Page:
Sunday, 3 March 2019

Movie Review: The Other Woman (2009)


A domestic drama, The Other Woman adopts the perspective of the homewrecker but gets hopelessly lost in numerous emotional sub-plots.

In New York City, Emilia (Natalie Portman) is the second wife of lawyer Jack Woolf (Scott Cohen). She was a junior associate at his firm, they had a torrid affair and she broke up his admittedly unhappy marriage to respected doctor Dr. Carolyn Soule (Lisa Kudrow), who nevertheless remains deeply resentful about Emilia stealing her domestic life.

But Emilia is now having troubles of her own. She is still grieving the death of the newborn girl she conceived with Jack, and having trouble connecting with Jack's eight year old son William (Charlie Tahan). Emilia is also harbouring anger at her father Sheldon (Michael Cristofer), who cheated on her mother Laura (Debra Monk) and then abandoned the family. Although Emilia makes some progress with William, the numerous tensions threaten to overwhelm her happiness with Jack.

An adaptation of the Ayelet Waldman book Love and Other Impossible Pursuits (the movie is also known by this alternate title), The Other Woman is an overclocked and over-emotive melodrama about the problems of rich people. It's not much of an oversimplification to summarize the film as Emilia saying or doing the wrong thing, aggravating everyone around her, apologizing profusely, then purposefully striding into the next idiotic blunder. The kid William, irritating as he is, frequently demonstrates the more mature behaviour compared to his step-mom.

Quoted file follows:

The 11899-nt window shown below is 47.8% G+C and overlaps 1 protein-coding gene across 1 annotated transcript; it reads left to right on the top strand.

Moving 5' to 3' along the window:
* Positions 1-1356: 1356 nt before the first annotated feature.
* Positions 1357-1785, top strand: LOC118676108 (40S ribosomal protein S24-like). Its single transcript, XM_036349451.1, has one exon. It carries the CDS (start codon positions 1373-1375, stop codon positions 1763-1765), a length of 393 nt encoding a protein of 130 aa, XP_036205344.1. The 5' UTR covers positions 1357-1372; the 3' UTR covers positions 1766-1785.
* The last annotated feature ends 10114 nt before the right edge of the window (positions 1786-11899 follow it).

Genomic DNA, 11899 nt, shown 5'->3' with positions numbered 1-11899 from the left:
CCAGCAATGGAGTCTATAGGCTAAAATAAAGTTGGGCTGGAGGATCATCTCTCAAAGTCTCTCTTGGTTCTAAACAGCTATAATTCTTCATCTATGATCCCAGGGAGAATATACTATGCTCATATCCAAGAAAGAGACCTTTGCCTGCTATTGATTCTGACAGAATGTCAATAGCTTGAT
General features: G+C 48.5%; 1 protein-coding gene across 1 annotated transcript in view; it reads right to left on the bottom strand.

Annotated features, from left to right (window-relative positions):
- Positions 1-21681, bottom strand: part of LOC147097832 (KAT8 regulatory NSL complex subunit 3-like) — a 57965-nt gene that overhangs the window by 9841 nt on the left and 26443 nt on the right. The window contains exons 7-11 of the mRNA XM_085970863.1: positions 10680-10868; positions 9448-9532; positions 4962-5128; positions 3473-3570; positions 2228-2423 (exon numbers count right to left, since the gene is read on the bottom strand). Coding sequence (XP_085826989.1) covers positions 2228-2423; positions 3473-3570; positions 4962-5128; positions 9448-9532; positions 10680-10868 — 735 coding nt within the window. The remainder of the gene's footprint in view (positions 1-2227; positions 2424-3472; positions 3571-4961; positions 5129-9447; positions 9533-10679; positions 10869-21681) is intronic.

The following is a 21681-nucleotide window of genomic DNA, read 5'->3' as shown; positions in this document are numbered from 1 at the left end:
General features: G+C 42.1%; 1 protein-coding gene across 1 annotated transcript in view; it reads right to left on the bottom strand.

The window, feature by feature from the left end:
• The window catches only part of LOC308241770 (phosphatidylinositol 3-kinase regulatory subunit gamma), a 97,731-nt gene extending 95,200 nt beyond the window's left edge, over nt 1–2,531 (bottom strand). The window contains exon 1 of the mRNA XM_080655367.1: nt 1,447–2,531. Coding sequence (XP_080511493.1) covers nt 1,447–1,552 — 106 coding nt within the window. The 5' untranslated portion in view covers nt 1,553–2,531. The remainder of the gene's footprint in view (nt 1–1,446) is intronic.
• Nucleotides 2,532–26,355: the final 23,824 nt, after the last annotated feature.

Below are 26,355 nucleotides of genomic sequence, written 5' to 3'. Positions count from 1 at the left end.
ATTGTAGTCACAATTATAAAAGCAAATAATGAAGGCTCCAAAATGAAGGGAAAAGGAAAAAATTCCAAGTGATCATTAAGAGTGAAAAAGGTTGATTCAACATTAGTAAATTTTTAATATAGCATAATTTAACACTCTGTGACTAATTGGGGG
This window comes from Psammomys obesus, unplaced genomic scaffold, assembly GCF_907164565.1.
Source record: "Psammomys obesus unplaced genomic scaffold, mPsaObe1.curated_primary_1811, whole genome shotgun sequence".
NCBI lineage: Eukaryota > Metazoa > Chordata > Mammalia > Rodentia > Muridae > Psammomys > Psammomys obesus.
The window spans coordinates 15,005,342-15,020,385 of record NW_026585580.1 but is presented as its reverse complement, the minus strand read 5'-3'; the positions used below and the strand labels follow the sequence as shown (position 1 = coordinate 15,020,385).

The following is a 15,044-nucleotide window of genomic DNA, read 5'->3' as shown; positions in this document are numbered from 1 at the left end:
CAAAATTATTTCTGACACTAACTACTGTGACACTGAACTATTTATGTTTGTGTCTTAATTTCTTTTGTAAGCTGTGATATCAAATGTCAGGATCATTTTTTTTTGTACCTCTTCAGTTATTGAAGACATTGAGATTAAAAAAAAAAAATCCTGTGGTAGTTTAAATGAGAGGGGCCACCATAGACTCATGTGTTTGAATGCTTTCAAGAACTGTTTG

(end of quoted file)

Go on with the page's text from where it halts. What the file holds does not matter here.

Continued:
The film jumps from one emotional arc to another, loading Emilia with overwhelming distractions. Her various roles include homewrecker, grieving mother, hapless stepmother, helpless victim of the angry first wife, and angry daughter clueless that she is mimicking her father's behaviour. While in book form the multiple agonies may work, script writer and director Don Roos is unable to find a cohesive focus for a 100 minute movie, his central character sent spinning in numerous directions and getting exactly nowhere.

Some level of watchability is maintained by Portman and Kudrow. Both battle gamely against the inherent weakness of the material, and occasionally shine in portraying the gamut of emotions as two women unwittingly caught on either side of the same man. Scot Cohen is unfortunately a relative blank slate.

The Other Woman tries to carry too many burdens, and drops most of them in an uncoordinated clang.






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